EDMONTON — The lawyer for a man found guilty of second-degree murder in the deaths of an Alberta couple says he's appealing the conviction in the hope of getting an acquittal or a new trial.
Brian Beresh filed the appeal Friday — less than 24 hours after Travis Vader was found guilty in the deaths of seniors Lyle and Marie McCann — and says it hinges on what he calls a major error in the ruling.
"There are a number of grounds — one of which is the reliance upon a section of the Criminal Code that has been declared unconstitutional — and then errors in relation to inferences drawn from the evidence which we have suggested are unreasonable,'' Beresh said Friday.
Justice Denny Thomas's ruling on Thursday was broadcast live from Edmonton Court of Queen's Bench, a first for an Alberta criminal trial.
Some legal experts immediately noted that Thomas used Section 230 of the Criminal Code in his ruling. The section allows for a murder verdict if a wrongful death occurs during the commission of another crime, such as robbery.
However, Section 230 was found unconstitutional in 1990 by the Supreme Court of Canada.
"His guilt was established yesterday and I don't think that this Section 230 issue affects that."
The McCanns were killed in July 2010 while driving to British Columbia for a camping trip. Their bodies and a murder weapon were never found. The complex case that involves DNA and cellphone evidence has been in and out of court since 2012.
Bret McCann, the couple's son, said he was celebrating the guilty verdict Thursday night at home with family and friends when they learned about the Section 230 issue.
It was disconcerting, McCann said. But after reflecting on what he called the "crazy twist'' in the case, he said it was still important for his family to hear Thomas lay out the facts and say Vader was responsible for the death of his parents.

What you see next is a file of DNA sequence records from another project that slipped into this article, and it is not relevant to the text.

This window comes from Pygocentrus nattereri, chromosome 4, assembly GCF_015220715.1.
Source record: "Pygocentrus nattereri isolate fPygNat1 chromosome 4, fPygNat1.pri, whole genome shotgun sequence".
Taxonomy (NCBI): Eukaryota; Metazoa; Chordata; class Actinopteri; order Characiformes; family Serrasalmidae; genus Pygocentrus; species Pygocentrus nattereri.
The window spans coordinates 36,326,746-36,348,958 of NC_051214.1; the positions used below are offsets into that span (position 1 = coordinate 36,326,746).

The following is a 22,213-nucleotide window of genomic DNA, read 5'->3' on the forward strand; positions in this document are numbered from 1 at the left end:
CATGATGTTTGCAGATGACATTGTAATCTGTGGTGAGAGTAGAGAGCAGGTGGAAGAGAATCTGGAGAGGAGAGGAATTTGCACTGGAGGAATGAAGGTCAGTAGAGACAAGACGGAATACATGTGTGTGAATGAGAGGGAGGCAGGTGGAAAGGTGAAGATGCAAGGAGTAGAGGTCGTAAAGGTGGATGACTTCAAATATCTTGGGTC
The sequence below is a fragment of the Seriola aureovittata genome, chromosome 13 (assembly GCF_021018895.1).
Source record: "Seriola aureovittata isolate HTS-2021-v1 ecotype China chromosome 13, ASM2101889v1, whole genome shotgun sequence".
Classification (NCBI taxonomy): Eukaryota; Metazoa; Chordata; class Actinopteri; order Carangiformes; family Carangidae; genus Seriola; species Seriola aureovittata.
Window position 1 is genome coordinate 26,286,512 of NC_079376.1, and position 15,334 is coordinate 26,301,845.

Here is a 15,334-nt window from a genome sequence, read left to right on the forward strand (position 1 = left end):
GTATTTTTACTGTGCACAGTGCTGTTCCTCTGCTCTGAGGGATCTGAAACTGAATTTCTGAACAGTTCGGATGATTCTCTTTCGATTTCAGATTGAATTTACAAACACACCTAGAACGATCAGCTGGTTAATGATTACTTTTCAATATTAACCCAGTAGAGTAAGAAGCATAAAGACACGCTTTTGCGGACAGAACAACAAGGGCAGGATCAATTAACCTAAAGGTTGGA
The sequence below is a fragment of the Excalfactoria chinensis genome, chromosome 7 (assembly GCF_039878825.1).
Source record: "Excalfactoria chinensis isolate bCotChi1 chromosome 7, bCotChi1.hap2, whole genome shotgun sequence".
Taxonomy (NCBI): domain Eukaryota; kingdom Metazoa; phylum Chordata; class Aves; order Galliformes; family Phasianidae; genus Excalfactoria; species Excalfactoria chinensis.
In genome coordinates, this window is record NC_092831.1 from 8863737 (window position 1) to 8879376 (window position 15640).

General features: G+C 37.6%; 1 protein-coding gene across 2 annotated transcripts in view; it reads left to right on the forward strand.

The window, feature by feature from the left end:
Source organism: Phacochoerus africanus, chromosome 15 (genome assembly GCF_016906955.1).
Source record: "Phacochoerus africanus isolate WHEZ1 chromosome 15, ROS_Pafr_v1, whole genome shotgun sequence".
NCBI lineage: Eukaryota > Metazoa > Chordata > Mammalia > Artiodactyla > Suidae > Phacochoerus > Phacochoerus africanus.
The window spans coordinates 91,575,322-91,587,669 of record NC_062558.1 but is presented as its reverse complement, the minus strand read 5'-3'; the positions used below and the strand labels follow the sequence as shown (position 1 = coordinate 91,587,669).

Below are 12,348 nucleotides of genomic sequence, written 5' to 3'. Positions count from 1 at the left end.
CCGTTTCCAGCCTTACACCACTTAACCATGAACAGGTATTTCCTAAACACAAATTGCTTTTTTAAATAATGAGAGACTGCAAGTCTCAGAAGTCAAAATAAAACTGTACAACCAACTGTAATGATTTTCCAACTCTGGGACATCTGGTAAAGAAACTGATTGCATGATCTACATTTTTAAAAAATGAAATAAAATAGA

"His guilt was established yesterday and I don't think that this Section 230 issue affects that,'' McCann said. "It may affect what sentence he receives ultimately. The penalty is kind of a minor thing to us.''
Nicole Walshe, daughter of Bret McCann, Bret McCann and his wife Mary-Ann McCann walk out of the courthouse after Travis Vader was convicted of two counts of second-degree murder of Lyle and Marie McCann. (Photo: Jason Franson/CP)
McCann said it is too soon to say whether he would attend an appeal or a new trial. He said he and his wife, Mary-Ann, may just follow through with their plan to live in Australia to be near their daughter and grandchildren.
Alberta's Justice Department declined comment on the Section 230 issue and the appeal.
"As the case is still before the court, including as it has been appealed, it would be inappropriate for the Crown to comment,'' Alberta Justice spokesman Dan Laville wrote in an email.
Beresh said nothing can happen with the appeal until Vader is sentenced on the second-degree murder conviction.
Vader is to appear in court Oct. 3 to set a date for a sentencing hearing and to determine if he should undergo a psychiatric assessment.
"This preserves Mr. Vader's right to appeal, but before the Court of Appeal is engaged ... the case has to be concluded in Queen's Bench. A sentence has to be passed,'' Beresh said.
"There are a number of options that will be explored, but presently that is the next appearance date.''
Travis Vader's lawyer Brian Beresh speaks to media after the verdict. (Photo: Jason Franson/CP)
Although Section 230 has not been in force since 1990, it has never been repealed and remains in the Criminal Code.
Peter Sankoff, a University of Alberta law professor who specializes in legal issues in criminal trials, said old laws are rarely repealed by Parliament.
The federal justice department said there is no legal obligation for Parliament to amend the Criminal Code to reflect Charter rulings by the Supreme Court.
But Justice Minister Jody Wilson-Raybould said in a statement she has already ordered a review of Criminal Code provisions found to be unconstitutional "with a view to updating the Criminal Code to reflect these decisions.
"This review is ongoing and is one part of the larger review of the criminal justice system that I have undertaken,'' she said.
Thomas was appointed to Court of Queen's Bench in 2005 by the federal Liberal government of former prime minister Paul Martin.
At the time, his biography noted his background in environmental regulatory law and said he was a frequent panellist and lecturer for the Canadian Bar Association and the Law Society of Alberta.